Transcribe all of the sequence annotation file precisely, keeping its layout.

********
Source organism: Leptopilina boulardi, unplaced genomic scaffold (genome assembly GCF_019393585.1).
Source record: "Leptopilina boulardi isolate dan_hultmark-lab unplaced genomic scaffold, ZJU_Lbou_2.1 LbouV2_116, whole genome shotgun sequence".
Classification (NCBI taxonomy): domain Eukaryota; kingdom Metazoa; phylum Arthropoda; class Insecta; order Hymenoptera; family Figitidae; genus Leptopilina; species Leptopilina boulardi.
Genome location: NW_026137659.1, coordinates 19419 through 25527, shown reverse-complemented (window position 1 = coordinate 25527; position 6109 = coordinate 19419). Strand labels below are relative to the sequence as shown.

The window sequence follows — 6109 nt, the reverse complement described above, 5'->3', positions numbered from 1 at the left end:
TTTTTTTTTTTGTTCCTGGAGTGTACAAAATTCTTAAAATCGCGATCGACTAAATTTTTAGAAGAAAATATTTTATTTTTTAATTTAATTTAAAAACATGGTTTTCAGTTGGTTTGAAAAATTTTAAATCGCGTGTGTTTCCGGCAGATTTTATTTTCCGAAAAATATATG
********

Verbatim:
Source organism: Leptopilina boulardi, unplaced genomic scaffold (genome assembly GCF_019393585.1).
Source record: "Leptopilina boulardi isolate dan_hultmark-lab unplaced genomic scaffold, ZJU_Lbou_2.1 LbouV2_116, whole genome shotgun sequence".
Classification (NCBI taxonomy): domain Eukaryota; kingdom Metazoa; phylum Arthropoda; class Insecta; order Hymenoptera; family Figitidae; genus Leptopilina; species Leptopilina boulardi.
Genome location: NW_026137659.1, coordinates 19419 through 25527, shown reverse-complemented (window position 1 = coordinate 25527; position 6109 = coordinate 19419). Strand labels below are relative to the sequence as shown.

The window sequence follows — 6109 nt, the reverse complement described above, 5'->3', positions numbered from 1 at the left end:
TTTTTTTTTTTGTTCCTGGAGTGTACAAAATTCTTAAAATCGCGATCGACTAAATTTTTAGAAGAAAATATTTTATTTTTTAATTTAATTTAAAAACATGGTTTTCAGTTGGTTTGAAAAATTTTAAATCGCGTGTGTTTCCGGCAGATTTTATTTTCCGAAAAATATATG